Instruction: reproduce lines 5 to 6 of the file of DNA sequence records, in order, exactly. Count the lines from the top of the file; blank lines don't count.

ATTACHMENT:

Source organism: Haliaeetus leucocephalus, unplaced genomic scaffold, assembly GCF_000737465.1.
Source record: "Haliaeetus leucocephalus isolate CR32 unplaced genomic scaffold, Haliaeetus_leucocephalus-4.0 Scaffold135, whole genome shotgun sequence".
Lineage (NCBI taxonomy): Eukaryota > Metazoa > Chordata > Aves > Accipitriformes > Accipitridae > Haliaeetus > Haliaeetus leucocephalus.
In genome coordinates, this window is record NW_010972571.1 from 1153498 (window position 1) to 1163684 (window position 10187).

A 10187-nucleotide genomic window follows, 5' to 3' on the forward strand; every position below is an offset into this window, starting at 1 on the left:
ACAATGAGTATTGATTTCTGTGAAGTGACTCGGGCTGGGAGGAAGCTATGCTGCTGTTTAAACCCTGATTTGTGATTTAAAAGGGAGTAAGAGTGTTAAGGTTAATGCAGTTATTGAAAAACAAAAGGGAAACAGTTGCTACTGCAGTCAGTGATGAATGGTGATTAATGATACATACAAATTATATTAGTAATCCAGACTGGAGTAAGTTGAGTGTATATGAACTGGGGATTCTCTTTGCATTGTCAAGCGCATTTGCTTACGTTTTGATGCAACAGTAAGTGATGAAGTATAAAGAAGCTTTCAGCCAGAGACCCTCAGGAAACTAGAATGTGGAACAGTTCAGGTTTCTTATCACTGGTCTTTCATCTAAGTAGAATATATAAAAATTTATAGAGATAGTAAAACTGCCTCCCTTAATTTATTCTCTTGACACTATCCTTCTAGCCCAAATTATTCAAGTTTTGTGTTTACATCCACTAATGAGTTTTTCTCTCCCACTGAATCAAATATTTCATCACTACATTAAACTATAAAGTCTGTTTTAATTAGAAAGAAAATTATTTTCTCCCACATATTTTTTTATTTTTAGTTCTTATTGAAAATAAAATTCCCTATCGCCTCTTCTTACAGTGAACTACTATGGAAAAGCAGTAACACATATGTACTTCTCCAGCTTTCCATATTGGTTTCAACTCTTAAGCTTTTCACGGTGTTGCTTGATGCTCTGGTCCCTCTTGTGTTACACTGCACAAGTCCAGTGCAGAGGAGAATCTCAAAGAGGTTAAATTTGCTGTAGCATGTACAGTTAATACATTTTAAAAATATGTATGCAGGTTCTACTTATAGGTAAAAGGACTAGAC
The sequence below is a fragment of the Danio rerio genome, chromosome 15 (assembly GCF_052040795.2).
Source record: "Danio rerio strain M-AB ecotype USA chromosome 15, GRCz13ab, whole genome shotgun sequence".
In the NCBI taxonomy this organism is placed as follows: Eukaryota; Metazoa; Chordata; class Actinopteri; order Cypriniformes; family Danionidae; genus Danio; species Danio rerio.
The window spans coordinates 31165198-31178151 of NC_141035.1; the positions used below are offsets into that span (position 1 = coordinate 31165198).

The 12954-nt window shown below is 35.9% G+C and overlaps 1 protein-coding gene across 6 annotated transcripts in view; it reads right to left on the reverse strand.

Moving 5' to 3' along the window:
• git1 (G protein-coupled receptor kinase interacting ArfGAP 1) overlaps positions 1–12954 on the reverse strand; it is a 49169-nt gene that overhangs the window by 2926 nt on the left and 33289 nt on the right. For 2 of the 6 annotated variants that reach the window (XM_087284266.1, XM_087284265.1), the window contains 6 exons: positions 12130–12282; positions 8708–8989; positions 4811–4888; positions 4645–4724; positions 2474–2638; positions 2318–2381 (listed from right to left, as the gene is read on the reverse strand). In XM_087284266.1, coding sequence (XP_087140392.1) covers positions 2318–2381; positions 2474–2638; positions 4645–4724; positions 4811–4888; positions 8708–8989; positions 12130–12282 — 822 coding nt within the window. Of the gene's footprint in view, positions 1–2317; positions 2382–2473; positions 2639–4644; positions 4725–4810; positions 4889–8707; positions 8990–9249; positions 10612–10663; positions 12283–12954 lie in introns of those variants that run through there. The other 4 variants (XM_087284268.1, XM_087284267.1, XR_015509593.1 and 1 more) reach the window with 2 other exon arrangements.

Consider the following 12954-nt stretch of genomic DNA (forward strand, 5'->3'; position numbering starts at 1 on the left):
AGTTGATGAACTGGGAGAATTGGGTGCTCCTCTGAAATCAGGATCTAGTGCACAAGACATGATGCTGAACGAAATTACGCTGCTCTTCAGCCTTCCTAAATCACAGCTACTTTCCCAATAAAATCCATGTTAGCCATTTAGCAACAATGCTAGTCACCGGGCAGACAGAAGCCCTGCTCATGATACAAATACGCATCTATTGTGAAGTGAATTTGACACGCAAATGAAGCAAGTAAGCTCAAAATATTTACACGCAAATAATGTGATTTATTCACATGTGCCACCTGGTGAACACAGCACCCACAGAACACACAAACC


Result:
A 10187-nucleotide genomic window follows, 5' to 3' on the forward strand; every position below is an offset into this window, starting at 1 on the left:
ACAATGAGTATTGATTTCTGTGAAGTGACTCGGGCTGGGAGGAAGCTATGCTGCTGTTTAAACCCTGATTTGTGATTTAAAAGGGAGTAAGAGTGTTAAGGTTAATGCAGTTATTGAAAAACAAAAGGGAAACAGTTGCTACTGCAGTCAGTGATGAATGGTGATTAATGATACATACAAATTATATTAGTAATCCAGACTGGAGTAAGTTGAGTGTATATGAACTGGGGATTCTCTTTGCATTGTCAAGCGCATTTGCTTACGTTTTGATGCAACAGTAAGTGATGAAGTATAAAGAAGCTTTCAGCCAGAGACCCTCAGGAAACTAGAATGTGGAACAGTTCAGGTTTCTTATCACTGGTCTTTCATCTAAGTAGAATATATAAAAATTTATAGAGATAGTAAAACTGCCTCCCTTAATTTATTCTCTTGACACTATCCTTCTAGCCCAAATTATTCAAGTTTTGTGTTTACATCCACTAATGAGTTTTTCTCTCCCACTGAATCAAATATTTCATCACTACATTAAACTATAAAGTCTGTTTTAATTAGAAAGAAAATTATTTTCTCCCACATATTTTTTTATTTTTAGTTCTTATTGAAAATAAAATTCCCTATCGCCTCTTCTTACAGTGAACTACTATGGAAAAGCAGTAACACATATGTACTTCTCCAGCTTTCCATATTGGTTTCAACTCTTAAGCTTTTCACGGTGTTGCTTGATGCTCTGGTCCCTCTTGTGTTACACTGCACAAGTCCAGTGCAGAGGAGAATCTCAAAGAGGTTAAATTTGCTGTAGCATGTACAGTTAATACATTTTAAAAATATGTATGCAGGTTCTACTTATAGGTAAAAGGACTAGAC